- Regardless of age (childhood, early, mid or late adolescence, young adults) the emerging condition may well interrupt emotional and social development. This can complicate the recovery process during treatment.
Earlier intervention matters: detect and refer early
- Anorexia nervosa has one of the highest mortality rates for any mental illness
- Death can result from suicide (20%), Heart/ECG related events, low potassium levels, chronic low albumin levels, long term illness, malnutrition
- However, early detection makes all the difference
- NICE guidelines 2017 say that
- Full recovery is possible.
- The sooner someone gets the treatment they need, the more likely they are to make a fast and sustained recovery.
- A ‘wait and see’ attitude with young people who are developing an eating disorder is not usually helpful.
- The sooner someone with an eating disorder starts an evidence-based NICE-concordant treatment the better the outcome.
- NHS England recommended access and wait times standards for evidence-based treatment to be started are:
- a maximum of 4 weeks from referral with a designated healthcare professional for routine cases
- Within 1 week for urgent cases
- In cases of emergency, the eating disorder service should be contacted to provide support within 24 hours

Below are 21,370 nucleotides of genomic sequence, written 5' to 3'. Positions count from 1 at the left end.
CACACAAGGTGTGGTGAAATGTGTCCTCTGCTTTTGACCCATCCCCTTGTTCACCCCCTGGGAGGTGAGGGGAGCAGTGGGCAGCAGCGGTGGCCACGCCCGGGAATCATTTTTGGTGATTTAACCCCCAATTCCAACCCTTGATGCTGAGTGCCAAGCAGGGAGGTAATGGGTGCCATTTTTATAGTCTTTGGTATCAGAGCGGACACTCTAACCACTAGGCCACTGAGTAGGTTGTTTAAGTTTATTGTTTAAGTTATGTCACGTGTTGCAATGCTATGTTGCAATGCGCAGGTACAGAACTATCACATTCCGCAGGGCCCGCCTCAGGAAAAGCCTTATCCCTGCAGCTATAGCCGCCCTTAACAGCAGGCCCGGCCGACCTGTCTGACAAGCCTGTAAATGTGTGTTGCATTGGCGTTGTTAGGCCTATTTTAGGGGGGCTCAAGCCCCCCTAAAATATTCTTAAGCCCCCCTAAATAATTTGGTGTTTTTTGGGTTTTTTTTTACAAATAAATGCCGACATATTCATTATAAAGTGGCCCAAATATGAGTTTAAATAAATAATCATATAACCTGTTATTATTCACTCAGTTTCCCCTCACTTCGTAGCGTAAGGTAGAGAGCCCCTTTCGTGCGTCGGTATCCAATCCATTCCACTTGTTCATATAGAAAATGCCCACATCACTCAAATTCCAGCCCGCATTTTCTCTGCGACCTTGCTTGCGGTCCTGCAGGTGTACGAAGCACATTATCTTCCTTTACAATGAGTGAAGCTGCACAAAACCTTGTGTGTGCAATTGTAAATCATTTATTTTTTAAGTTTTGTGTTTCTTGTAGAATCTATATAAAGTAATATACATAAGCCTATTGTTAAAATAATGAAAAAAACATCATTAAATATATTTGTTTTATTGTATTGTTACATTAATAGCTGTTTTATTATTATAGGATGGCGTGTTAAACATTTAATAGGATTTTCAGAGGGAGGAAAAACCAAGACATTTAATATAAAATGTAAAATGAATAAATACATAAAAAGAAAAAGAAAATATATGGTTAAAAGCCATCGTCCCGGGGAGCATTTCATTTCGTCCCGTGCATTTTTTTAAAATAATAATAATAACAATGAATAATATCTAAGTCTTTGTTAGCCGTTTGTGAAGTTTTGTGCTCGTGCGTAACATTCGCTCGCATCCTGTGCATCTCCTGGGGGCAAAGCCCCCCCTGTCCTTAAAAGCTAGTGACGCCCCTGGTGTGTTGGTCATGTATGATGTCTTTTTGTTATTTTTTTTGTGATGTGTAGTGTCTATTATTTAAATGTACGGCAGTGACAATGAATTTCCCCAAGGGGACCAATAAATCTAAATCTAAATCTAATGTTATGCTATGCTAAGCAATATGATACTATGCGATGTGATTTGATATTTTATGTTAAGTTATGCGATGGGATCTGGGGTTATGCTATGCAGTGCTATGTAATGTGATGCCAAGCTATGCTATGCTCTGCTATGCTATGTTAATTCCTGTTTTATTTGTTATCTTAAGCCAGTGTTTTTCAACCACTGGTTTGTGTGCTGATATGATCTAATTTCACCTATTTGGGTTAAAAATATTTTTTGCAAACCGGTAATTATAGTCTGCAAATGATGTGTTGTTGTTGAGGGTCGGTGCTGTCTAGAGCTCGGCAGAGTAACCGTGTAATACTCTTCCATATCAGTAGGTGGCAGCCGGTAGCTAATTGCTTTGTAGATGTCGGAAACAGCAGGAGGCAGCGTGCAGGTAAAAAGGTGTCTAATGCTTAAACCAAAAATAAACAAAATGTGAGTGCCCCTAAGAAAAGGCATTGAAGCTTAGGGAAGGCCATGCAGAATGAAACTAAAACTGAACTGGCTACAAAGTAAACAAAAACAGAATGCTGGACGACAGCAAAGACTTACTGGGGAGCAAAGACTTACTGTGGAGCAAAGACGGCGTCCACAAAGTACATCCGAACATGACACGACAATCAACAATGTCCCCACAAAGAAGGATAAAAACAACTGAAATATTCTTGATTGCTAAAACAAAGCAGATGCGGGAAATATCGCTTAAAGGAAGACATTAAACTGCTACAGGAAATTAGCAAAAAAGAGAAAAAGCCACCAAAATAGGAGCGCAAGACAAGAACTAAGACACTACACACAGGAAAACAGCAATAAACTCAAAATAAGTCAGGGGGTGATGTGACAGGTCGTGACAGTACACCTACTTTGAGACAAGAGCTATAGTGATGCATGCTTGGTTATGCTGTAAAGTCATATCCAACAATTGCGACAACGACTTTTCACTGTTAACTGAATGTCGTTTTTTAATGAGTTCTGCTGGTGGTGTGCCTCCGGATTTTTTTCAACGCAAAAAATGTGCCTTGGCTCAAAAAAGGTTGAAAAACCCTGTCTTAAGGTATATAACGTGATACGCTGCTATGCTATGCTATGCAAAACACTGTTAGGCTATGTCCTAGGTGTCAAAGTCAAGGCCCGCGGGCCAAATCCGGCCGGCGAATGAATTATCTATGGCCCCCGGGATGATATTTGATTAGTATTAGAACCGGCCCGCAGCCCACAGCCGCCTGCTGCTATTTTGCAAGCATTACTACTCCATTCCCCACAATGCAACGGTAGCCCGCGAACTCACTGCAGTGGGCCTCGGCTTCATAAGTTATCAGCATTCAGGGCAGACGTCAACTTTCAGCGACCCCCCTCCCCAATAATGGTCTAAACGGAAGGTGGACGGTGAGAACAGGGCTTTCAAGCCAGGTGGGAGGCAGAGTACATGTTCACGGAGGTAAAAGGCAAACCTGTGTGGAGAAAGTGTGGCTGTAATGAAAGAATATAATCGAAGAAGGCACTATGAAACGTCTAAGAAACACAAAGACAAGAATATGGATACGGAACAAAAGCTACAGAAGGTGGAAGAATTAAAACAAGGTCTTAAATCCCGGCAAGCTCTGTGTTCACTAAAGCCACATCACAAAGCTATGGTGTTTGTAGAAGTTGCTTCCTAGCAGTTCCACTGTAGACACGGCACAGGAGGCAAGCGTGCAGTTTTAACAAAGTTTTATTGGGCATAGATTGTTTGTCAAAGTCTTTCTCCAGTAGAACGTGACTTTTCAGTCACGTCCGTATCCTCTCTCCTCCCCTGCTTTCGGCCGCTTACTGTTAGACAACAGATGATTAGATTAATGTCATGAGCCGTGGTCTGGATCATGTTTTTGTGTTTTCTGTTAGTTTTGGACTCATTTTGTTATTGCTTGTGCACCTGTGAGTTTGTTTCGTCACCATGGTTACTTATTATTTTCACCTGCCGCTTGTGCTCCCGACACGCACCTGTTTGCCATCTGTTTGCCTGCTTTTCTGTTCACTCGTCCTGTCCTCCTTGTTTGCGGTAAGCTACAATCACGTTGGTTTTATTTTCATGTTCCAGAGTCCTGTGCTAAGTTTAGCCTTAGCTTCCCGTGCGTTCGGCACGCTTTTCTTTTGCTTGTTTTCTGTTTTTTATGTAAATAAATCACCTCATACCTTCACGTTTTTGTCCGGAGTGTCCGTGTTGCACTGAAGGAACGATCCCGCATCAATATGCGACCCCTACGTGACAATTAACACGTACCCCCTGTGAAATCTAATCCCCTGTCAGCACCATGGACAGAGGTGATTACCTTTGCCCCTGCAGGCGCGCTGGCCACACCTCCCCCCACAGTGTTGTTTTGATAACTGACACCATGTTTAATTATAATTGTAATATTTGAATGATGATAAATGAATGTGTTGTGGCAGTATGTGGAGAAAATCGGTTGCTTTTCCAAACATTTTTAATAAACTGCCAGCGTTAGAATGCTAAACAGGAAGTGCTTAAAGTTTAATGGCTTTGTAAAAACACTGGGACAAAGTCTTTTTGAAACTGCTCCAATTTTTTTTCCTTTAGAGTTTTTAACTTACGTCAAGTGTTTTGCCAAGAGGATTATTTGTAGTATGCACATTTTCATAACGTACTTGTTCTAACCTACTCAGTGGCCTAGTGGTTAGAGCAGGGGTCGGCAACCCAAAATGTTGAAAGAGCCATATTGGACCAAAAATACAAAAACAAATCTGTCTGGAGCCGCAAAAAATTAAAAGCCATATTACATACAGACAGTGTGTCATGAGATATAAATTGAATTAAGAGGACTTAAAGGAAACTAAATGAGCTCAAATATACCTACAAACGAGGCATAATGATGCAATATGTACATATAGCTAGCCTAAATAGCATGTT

- Be sure you get blood biochemistry, haematology and ECG results on the same day to ensure rapid and safe clinical decision making for young people who are severely restricting food and rapidly losing weight or who are engaging in multiple daily episodes of vomiting and/or laxative abuse
- Initially appointments should be weekly and should include weighing of the patient, especially for people who are restricting their food intake (for example in anorexia nervosa, ARFID and rumination regurgitation disorders, but also sometimes OFSED and bulimia nervosa
Aim to work with the family
- Eating disorders affect the entire family, therefore family members play an integral role in treatment and should be involved regardless of the patient’s age, although the way they are involved may differ for older adolescents
- Family is a great resource to support good outcomes, mobilise strengths and build collaboration. Including the young person in finding solutions together
Early psychoeducation is important for the young person, their family and carers
- Young people with feeding or eating disorders may feel increased anxiety around mealtimes
- People with restrictive feeding or eating disorders may feel more anxious/agitated/distressed/guilty before, during and after eating, and less anxious when they don’t eat
- People who binge eat might experience temporary relief from challenging emotions and thoughts like a sense of emptiness when bingeing, but distress and shame may return afterwards
Positive outcomes are expected for the majority of young people with feeding or eating disorders
- By the end of treatment, 50-75% of children and adolescents with anorexia nervosa are in remission and at long term (7 years follow-up), only around 10% will have a diagnosis of an eating disorder. Less than 15% will directly transition from child and adolescent, to adult services. Around one third of young people who had treatment as children and adolescents will have additional treatment for their eating disorder as young adults